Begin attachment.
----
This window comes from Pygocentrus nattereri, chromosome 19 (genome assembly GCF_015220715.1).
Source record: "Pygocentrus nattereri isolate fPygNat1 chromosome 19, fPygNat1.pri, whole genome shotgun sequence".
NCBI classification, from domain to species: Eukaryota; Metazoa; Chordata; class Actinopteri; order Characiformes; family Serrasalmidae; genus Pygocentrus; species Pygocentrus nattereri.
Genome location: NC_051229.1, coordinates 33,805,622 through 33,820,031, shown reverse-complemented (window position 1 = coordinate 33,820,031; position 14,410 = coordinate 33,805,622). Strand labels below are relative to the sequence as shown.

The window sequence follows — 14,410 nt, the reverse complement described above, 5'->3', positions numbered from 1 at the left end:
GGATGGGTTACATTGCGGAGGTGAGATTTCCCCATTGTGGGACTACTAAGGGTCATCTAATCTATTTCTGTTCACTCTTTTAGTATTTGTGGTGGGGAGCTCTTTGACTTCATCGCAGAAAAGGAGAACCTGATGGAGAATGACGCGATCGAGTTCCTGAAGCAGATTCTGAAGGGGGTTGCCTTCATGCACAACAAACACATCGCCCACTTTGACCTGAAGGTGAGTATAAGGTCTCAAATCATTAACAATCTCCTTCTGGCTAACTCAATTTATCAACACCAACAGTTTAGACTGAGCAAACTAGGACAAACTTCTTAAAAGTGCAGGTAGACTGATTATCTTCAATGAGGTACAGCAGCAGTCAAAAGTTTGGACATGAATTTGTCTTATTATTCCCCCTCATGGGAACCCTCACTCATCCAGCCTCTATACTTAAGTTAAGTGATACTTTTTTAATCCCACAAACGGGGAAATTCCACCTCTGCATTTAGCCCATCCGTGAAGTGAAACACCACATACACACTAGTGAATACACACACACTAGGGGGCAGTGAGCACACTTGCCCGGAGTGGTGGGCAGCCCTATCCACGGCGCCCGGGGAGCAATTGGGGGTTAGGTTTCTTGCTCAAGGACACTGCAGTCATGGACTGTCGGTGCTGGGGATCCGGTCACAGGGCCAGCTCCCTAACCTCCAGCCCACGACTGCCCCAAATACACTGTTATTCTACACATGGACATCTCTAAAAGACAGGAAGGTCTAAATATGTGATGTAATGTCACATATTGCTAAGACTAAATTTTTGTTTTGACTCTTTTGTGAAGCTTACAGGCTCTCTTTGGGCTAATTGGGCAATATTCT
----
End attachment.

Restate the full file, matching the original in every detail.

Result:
This window comes from Pygocentrus nattereri, chromosome 19 (genome assembly GCF_015220715.1).
Source record: "Pygocentrus nattereri isolate fPygNat1 chromosome 19, fPygNat1.pri, whole genome shotgun sequence".
NCBI classification, from domain to species: Eukaryota; Metazoa; Chordata; class Actinopteri; order Characiformes; family Serrasalmidae; genus Pygocentrus; species Pygocentrus nattereri.
Genome location: NC_051229.1, coordinates 33,805,622 through 33,820,031, shown reverse-complemented (window position 1 = coordinate 33,820,031; position 14,410 = coordinate 33,805,622). Strand labels below are relative to the sequence as shown.

The window sequence follows — 14,410 nt, the reverse complement described above, 5'->3', positions numbered from 1 at the left end:
GGATGGGTTACATTGCGGAGGTGAGATTTCCCCATTGTGGGACTACTAAGGGTCATCTAATCTATTTCTGTTCACTCTTTTAGTATTTGTGGTGGGGAGCTCTTTGACTTCATCGCAGAAAAGGAGAACCTGATGGAGAATGACGCGATCGAGTTCCTGAAGCAGATTCTGAAGGGGGTTGCCTTCATGCACAACAAACACATCGCCCACTTTGACCTGAAGGTGAGTATAAGGTCTCAAATCATTAACAATCTCCTTCTGGCTAACTCAATTTATCAACACCAACAGTTTAGACTGAGCAAACTAGGACAAACTTCTTAAAAGTGCAGGTAGACTGATTATCTTCAATGAGGTACAGCAGCAGTCAAAAGTTTGGACATGAATTTGTCTTATTATTCCCCCTCATGGGAACCCTCACTCATCCAGCCTCTATACTTAAGTTAAGTGATACTTTTTTAATCCCACAAACGGGGAAATTCCACCTCTGCATTTAGCCCATCCGTGAAGTGAAACACCACATACACACTAGTGAATACACACACACTAGGGGGCAGTGAGCACACTTGCCCGGAGTGGTGGGCAGCCCTATCCACGGCGCCCGGGGAGCAATTGGGGGTTAGGTTTCTTGCTCAAGGACACTGCAGTCATGGACTGTCGGTGCTGGGGATCCGGTCACAGGGCCAGCTCCCTAACCTCCAGCCCACGACTGCCCCAAATACACTGTTATTCTACACATGGACATCTCTAAAAGACAGGAAGGTCTAAATATGTGATGTAATGTCACATATTGCTAAGACTAAATTTTTGTTTTGACTCTTTTGTGAAGCTTACAGGCTCTCTTTGGGCTAATTGGGCAATATTCT